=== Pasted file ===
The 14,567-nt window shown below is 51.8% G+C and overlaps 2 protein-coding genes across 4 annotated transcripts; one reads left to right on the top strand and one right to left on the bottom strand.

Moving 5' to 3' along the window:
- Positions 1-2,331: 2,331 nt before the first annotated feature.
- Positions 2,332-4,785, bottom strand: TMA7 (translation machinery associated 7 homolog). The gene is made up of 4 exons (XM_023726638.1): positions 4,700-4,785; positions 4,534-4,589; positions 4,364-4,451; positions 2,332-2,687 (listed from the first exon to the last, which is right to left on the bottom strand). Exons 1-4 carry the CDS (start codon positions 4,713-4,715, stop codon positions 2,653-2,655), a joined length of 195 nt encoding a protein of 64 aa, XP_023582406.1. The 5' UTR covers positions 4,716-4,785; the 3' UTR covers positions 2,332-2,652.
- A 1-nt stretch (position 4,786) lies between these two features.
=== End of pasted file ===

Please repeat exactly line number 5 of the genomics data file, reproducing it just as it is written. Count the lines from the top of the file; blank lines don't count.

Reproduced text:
- A 1-nt stretch (position 4,786) lies between these two features.